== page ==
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Posts Tagged ‘psychiatry’

mr_jones_poster

I remember watching this film in the cinema, which was 26 years ago (!!) I didn’t remember much about it other than it centred on a man suffering with bi-polar disorder – and one of the first scenes, where he walks out on a piece of wood over a construction site, endangering his own life, although he clearly thinks he is invincible. Anyway, something about the film must have stuck in my memory enough to make me want to watch it again.

Richard Gere is the titular Mr Jones (we never discover his first name) whose illness means that he suffers from very extreme mood swings. He gets treatment from psychiatrist Dr Libbie Bowen, herself somewhat vulnerable after a relationship breakdown.

Mr Jones is an undoubtedly charismatic character and Dr Bowen finds herself drawn to him, despite professional ethics and personal doubts.

I enjoyed the movie on second viewing; to me, Richard Gere did seem to somewhat overplay the role, but I have no personal experience of bi-polar disorder, and reviewers who DO have such experience have said that he was brilliant, so I concede to their superior knowledge. In any event, whether he overplayed it or not, it did not detract from my interest or enjoyment. Lena Olin was excellent as Dr Bowen, and her feelings towards her patient are believable. When he is ‘up’ he is lots of fun, hugely intelligent, but also dangerously unpredictable. When he is ‘down’ he is vulnerable and introspective; it’s a heady combination.

Anne Bancroft is also in the film as Libbie’s boss, but I felt that for such a great talent, she was underused. However, Delroy Lindo was my favourite character as Mr Jones’s friend Howard. Kudos also to Lauren Tom as fellow patient Amanda Chang.

The only thing that didn’t sit right with me was the convenient Hollywood ending, which felt wrong to me and all too easy. But it’s a quick ending, and thankfully didn’t spoil the rest of the movie.

Overall, worth a watch if you are a fan of any of the actors (or watch it for Delroy Lindo’s small but excellent role), or if you have an interest in the disorder from which Mr Jones suffers.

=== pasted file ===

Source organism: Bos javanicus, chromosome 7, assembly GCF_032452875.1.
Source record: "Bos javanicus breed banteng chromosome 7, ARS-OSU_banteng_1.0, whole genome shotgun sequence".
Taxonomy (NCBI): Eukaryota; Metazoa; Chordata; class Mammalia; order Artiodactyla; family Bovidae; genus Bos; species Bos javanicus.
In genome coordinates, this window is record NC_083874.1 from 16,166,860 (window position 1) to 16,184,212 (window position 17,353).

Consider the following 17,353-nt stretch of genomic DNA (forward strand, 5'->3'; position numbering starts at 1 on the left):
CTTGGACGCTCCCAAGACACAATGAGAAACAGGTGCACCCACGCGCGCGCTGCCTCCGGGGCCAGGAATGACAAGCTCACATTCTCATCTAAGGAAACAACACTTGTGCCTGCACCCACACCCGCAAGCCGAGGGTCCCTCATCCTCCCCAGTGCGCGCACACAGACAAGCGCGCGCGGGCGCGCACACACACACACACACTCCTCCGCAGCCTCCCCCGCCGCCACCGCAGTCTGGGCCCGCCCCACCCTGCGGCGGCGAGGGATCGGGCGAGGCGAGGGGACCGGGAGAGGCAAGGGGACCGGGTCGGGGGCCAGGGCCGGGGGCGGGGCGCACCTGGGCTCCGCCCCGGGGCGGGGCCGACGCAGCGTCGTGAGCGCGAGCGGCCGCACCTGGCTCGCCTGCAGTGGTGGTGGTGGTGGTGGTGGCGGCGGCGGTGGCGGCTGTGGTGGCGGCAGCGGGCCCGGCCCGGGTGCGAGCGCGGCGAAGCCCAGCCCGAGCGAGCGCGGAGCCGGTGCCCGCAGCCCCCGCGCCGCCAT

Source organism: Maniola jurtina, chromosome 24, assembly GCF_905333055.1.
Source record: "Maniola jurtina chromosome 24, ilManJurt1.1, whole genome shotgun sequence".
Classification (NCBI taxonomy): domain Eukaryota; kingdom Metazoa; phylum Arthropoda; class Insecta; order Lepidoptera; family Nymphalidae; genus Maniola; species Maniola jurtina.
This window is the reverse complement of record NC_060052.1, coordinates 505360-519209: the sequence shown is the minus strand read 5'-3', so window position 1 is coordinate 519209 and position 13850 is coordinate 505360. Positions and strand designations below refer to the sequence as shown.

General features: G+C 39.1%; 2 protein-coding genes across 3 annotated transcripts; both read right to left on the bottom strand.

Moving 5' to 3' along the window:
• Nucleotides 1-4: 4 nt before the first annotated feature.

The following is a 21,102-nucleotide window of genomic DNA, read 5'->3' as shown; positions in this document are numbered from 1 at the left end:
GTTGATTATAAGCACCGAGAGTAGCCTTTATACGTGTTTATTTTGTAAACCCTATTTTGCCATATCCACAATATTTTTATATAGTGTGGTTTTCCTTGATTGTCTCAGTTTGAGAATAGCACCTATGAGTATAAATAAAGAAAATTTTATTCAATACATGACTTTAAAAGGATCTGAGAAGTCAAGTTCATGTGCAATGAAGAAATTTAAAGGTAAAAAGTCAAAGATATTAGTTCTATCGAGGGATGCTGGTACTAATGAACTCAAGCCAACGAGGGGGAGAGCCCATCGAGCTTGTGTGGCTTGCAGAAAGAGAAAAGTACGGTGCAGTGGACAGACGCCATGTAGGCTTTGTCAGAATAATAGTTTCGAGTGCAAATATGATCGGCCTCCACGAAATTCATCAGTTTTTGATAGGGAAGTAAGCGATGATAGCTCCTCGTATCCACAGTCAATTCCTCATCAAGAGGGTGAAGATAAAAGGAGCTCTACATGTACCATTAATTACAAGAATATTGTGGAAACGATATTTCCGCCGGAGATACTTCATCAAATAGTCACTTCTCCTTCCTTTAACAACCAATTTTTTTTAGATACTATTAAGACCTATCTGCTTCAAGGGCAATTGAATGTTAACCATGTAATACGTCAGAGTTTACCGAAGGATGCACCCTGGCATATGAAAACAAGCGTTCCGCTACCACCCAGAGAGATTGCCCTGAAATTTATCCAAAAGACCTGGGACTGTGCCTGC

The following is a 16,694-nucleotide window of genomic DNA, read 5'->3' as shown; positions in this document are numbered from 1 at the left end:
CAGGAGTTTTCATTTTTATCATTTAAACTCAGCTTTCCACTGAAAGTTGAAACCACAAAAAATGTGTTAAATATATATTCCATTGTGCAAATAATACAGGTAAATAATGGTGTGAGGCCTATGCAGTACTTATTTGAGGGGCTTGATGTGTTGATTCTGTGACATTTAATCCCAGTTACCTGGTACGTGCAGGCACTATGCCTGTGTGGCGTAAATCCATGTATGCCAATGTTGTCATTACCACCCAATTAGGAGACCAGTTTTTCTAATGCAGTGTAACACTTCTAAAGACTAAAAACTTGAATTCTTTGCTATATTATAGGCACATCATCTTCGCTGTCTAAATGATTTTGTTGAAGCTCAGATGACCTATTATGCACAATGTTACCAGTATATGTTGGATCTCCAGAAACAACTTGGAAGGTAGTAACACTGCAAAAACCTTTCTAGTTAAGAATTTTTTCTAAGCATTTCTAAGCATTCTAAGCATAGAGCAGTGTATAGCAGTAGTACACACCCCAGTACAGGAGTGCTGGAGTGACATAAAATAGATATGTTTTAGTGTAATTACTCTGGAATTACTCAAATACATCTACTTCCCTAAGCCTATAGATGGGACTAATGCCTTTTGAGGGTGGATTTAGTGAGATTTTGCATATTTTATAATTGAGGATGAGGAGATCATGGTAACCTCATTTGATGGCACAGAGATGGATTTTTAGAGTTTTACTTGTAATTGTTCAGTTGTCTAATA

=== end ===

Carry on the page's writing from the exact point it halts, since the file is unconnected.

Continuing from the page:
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Year of release: 1993

Director: Mike Figgis

Writers: Eric Roth, Michael Cristofer

Main cast: Richard Gere, Lena Olin, Delroy Lindo, Tom Irwin, Lauren Tom

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good-will-hunting

Will Hunting is a janitor in a school, but as it turns out, also a genius. Psychologist Sean is determined not to let Will’s hot temper get in the way of his future and tries to help Will find his focus in life.

Beautiful movie (unfortunately it’s a Harvey Weinstein movie which means I probably won’t watch it again) with an excellent cast. Very moving story and excellent acting by Damon and Williams. Minnie Driver was also brilliant in support.

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Year of release: 1997

Director: Gus Van Sant

Writers: Matt Damon, Ben Affleck

Main cast: Robin Williams, Matt Damon, Ben Affleck, Casey Affleck, Minnie Driver, Stellan Skarsgard

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The book (apparently semi-autobiographical) tells the story of Dick and Nicole Diver, a glamorous couple, who seem to have it all – wealth, beauty and the admiration of all who know them.  The first part of the book is set near to Marseilles, when a young, emerging film star named Rosemary Hoyt, meets the Divers and falls under their influence, quickly convincing herself that she is in love with Dick.  At the end of the first section of the book, a specific incident occurs, which has a huge impact on Nicole.  The second  section of the book then goes back to when Dick and Nicole first met, and the reader learns that all is not as it initially seemed; the circumstances of their falling in love  throw an entirely different light on their relationship.  The third section of the book deals with the disintegration of their marriage, and the how each of them deal with it.

I was really looking forward to reading this book, because I loved The Great Gatsby, and thoroughly enjoyed Flappers and Philosophers (a collection of Fitzgerald’s short stories).  However, I struggled somewhat with Tender is the Night, and at times it felt like a chore that I had to get to the end of.  I think this is partly because none of the characters are very sympathetic, or even particularly likeable.  It’s difficult not to compare Dick Diver with Jay Gatsby, but whereas with Gatsby, as we learned more about his past, it made me warm to him, with Dick, as the layers were peeled away and we learned more about the man underneath, it made me despise him.  His behaviour in the second section of the book – the ‘flashback’ section – made him appear sleazy and willing to compromise his morals.